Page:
The Radical Act of Beyoncé Claiming Her FUPA
Beyoncé addressing this post-baby body reality is an important moment.
I am not a rabid Beyoncé fan. I like Lemonade and a few more of her songs, but it would be a stretch to call me a “fan”. However, reading her statement in Vogue’s September issue, I felt a kinship with her that I had never felt before because she spoke honestly and openly about birth and the post-birth body. As a Black woman who is prized in part for her looks, I believe this was a radical act on her part.
Beyoncé took over the high-fashion magazine and, yes, we were given the beautiful photo shoot that we were expecting to see, having been photographed by Tyler Mitchell, the first ever Black photographer to shoot the cover for the 126 year-old magazine, but we were also gifted with the raw and open discussion of her pregnancy and postnatal period.
This wasn’t an exposé or an in-depth report — it feels intimate and candid. In her own words, the artist states, “To this day my arms, shoulders, breasts, and thighs are fuller. I have a little mommy pouch, and I’m in no rush to get rid of it. I think it’s real. Whenever I’m ready to get a six-pack, I will go into beast zone and work my ass off until I have it. But right now, my little FUPA and I feel like we are meant to be.”
It was Beyoncé saying, “This is what happened to me and this is what I did to come to terms with it.” It is part of a larger statement that she is making about her recent history that shares space with her career and performances. It is not a separate, specialty story, it is just part of her life. She described having a “FUPA.” This is a very normal post-baby body change, but I cannot recall ever hearing any reference to it in a mainstream fashion magazine. And when have we ever heard a celebrity speak about their belly fat unless it was about how they lost it?
The post-baby body is one of the most scrutinized bodies. No matter how you looked before, your body is almost always different afterwards. The culture we live in thinks nothing of commenting on and reminding people who have given birth that they need to look like they did not just have a baby, and this starts as soon as you’ve given birth.
From the perspective of all people who have given birth, who have lived with the changes that their bodies go through during and after that process, Beyoncé addressing this post-baby body reality is an important moment. A woman known for her perfection and beauty is standing up and telling us, “My body isn’t perfect by external standards, but it is perfect by the standards that matter most — mine.”
That’s a radical act, to acknowledge the process of birth, to accept that once the baby is no longer physically in your body it doesn’t mean that the process is over. That these changes will last and you don’t have to fight your own body to be what it was before you gave birth.
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Beyonce’s words are not just about this acceptance, but also about Black women and how our reproductive, natal, and postnatal care are treated by the medical establishment, as well as about the capitalist and North American idea that women should be able to push a baby out and get right back to work, whatever that work is.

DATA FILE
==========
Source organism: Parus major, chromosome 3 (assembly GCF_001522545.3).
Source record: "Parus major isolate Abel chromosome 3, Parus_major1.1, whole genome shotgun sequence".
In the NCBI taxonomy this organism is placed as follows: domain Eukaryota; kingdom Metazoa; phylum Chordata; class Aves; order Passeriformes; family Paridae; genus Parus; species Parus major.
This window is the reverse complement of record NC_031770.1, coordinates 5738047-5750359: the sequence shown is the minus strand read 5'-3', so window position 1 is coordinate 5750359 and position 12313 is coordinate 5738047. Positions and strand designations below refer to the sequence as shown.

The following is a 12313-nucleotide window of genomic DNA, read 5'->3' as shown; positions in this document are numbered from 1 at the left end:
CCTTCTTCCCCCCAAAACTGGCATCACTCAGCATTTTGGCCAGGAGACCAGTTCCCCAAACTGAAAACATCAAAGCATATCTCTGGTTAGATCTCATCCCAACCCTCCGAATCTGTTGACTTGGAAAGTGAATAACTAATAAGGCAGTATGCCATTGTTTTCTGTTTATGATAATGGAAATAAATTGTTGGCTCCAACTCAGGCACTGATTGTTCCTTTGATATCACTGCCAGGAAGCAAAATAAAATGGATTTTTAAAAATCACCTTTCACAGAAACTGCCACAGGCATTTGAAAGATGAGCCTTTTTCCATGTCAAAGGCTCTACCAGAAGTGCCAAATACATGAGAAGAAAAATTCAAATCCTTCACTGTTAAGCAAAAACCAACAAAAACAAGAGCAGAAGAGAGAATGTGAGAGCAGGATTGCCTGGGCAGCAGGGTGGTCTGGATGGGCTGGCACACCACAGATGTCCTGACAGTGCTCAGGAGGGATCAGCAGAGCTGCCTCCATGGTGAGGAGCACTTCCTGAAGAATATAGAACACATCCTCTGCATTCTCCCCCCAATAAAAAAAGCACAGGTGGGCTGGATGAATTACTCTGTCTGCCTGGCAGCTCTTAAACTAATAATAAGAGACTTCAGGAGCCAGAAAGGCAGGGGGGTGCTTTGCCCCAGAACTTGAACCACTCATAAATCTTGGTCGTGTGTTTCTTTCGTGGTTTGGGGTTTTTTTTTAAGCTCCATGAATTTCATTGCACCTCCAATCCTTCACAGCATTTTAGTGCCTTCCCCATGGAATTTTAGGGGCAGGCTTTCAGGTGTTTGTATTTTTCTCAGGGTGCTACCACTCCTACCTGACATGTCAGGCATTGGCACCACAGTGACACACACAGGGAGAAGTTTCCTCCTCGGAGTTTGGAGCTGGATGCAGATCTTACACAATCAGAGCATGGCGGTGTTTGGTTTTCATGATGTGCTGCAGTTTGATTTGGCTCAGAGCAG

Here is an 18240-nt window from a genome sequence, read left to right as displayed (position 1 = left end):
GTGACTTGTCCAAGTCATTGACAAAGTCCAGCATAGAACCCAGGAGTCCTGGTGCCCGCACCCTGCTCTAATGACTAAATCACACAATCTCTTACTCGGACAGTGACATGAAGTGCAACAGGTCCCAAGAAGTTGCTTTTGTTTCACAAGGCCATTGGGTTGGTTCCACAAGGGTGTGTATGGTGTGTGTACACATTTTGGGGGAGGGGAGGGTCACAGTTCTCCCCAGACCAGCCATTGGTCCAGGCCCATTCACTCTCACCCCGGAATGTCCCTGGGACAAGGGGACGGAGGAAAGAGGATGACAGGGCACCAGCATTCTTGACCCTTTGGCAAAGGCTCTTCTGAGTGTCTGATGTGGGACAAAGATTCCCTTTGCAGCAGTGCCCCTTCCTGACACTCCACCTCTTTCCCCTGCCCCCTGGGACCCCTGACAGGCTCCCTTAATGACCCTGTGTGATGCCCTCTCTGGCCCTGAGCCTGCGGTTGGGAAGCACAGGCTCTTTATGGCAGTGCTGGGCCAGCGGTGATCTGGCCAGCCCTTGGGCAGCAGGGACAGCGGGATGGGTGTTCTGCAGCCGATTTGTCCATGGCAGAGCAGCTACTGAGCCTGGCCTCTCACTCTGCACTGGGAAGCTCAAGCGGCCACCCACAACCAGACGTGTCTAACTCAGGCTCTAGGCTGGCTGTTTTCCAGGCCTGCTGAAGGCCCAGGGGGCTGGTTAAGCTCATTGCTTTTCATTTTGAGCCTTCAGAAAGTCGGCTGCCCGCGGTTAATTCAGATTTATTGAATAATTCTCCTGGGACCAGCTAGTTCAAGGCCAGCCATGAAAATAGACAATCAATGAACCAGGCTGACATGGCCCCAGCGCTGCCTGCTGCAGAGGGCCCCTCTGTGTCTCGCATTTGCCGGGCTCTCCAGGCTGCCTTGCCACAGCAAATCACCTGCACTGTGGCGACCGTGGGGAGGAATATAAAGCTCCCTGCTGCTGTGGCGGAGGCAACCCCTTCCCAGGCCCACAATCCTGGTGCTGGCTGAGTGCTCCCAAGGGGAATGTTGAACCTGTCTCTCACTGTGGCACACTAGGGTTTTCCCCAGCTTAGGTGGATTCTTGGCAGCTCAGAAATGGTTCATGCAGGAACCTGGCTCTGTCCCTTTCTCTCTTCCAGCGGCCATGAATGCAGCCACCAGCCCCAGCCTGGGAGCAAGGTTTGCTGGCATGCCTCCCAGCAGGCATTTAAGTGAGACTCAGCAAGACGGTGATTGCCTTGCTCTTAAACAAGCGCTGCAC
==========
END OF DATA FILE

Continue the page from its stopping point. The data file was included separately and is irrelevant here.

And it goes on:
These ideas don’t allow us the time to rest, to heal. Pieces like this statement from Beyoncé, that are so honest and open about this experience, give insight into how delicate our bodies are in the postpartum period and why it is so important to have that time to rest and recover.
In the U.S., maternal mortality is appalling and it is even worse for Black and Indigenous folx. Our medical concerns are often ignored due to bias and poverty keeps large swathes of our communities from accessing critical care. We are overburdened with the oppression of not just misogyny, but also racism. The reality is that too many of us die in the act of giving life.
For Beyoncé to say outright that her life was in danger and that the postpartum time for her was blur because she was just trying to live, that is in stark contrast to the general sunshine and roses celebrity postpartum stories. It is so raw and necessary to hear about it in relation to a Black birth experience, which is hardly spoken of at all.
All people benefit from this, of course, but statements like hers and that of Serena Williams go further in that they are also helping to break down the myth of the “strong Black woman” that contributes to the overwork and long-term term physical and mental suffering of Black non-men. To be able to hold space for rest and healing is a struggle for many of us, and it is compounded by the fact that we do not hear often that we deserve it.
Beyoncé spoke to that, however brief it was, and regardless of how you feel about her brand of feminism, her music, or her general life choices. For her to speak of her experience so candidly and openly in such a mainstream venue, especially following what Serena Williams offered about her own birth story, was a radical and empowering act.
This article was made possible thanks to our patron Suellen Lee, whose support on Patreon helps ensure that we can pay one writer every month!
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